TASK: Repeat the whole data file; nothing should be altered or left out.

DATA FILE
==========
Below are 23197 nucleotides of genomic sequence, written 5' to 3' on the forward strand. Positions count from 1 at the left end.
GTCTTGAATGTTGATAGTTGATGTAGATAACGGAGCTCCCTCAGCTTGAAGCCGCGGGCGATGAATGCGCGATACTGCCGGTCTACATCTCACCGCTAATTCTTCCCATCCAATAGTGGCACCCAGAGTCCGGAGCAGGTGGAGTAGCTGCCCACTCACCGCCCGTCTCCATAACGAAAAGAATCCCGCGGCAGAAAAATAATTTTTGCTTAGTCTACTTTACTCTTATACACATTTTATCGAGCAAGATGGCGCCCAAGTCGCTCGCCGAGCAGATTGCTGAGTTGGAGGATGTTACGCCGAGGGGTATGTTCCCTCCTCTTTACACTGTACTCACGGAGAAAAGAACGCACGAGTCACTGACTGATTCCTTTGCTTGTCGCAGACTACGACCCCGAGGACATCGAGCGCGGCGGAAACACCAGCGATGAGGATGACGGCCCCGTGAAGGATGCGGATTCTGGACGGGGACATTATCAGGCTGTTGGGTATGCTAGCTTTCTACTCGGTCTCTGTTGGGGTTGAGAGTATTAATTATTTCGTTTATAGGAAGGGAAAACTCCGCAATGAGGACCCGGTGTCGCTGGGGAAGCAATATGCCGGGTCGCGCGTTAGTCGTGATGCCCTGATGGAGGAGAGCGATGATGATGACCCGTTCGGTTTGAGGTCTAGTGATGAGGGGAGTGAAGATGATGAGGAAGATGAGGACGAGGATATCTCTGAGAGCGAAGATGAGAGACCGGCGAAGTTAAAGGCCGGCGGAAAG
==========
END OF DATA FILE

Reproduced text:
Below are 23197 nucleotides of genomic sequence, written 5' to 3' on the forward strand. Positions count from 1 at the left end.
GTCTTGAATGTTGATAGTTGATGTAGATAACGGAGCTCCCTCAGCTTGAAGCCGCGGGCGATGAATGCGCGATACTGCCGGTCTACATCTCACCGCTAATTCTTCCCATCCAATAGTGGCACCCAGAGTCCGGAGCAGGTGGAGTAGCTGCCCACTCACCGCCCGTCTCCATAACGAAAAGAATCCCGCGGCAGAAAAATAATTTTTGCTTAGTCTACTTTACTCTTATACACATTTTATCGAGCAAGATGGCGCCCAAGTCGCTCGCCGAGCAGATTGCTGAGTTGGAGGATGTTACGCCGAGGGGTATGTTCCCTCCTCTTTACACTGTACTCACGGAGAAAAGAACGCACGAGTCACTGACTGATTCCTTTGCTTGTCGCAGACTACGACCCCGAGGACATCGAGCGCGGCGGAAACACCAGCGATGAGGATGACGGCCCCGTGAAGGATGCGGATTCTGGACGGGGACATTATCAGGCTGTTGGGTATGCTAGCTTTCTACTCGGTCTCTGTTGGGGTTGAGAGTATTAATTATTTCGTTTATAGGAAGGGAAAACTCCGCAATGAGGACCCGGTGTCGCTGGGGAAGCAATATGCCGGGTCGCGCGTTAGTCGTGATGCCCTGATGGAGGAGAGCGATGATGATGACCCGTTCGGTTTGAGGTCTAGTGATGAGGGGAGTGAAGATGATGAGGAAGATGAGGACGAGGATATCTCTGAGAGCGAAGATGAGAGACCGGCGAAGTTAAAGGCCGGCGGAAAG